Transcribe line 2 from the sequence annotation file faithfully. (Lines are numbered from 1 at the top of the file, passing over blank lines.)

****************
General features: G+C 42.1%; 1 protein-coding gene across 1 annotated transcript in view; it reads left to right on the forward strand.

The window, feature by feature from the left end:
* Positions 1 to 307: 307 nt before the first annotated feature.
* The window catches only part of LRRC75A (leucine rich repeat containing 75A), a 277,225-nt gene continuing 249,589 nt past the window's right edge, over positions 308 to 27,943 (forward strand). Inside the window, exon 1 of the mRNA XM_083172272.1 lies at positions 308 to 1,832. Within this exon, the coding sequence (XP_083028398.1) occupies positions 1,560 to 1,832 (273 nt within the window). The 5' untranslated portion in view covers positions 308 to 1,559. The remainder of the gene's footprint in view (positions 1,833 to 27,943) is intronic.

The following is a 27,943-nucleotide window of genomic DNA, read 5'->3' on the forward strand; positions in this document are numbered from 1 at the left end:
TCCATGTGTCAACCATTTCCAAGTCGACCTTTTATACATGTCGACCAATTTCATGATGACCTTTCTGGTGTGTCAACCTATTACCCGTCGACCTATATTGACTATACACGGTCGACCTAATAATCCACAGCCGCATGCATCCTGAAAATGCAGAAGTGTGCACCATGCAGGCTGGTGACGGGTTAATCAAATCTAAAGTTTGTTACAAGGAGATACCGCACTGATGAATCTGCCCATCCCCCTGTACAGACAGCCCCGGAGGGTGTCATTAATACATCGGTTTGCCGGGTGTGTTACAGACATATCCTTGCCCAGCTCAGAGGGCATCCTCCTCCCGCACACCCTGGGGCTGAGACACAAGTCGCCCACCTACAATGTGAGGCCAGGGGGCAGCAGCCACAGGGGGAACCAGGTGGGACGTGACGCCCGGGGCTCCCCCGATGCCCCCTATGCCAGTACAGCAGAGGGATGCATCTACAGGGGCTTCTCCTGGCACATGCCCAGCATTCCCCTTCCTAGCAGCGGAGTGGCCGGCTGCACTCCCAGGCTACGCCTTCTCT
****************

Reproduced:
The window, feature by feature from the left end: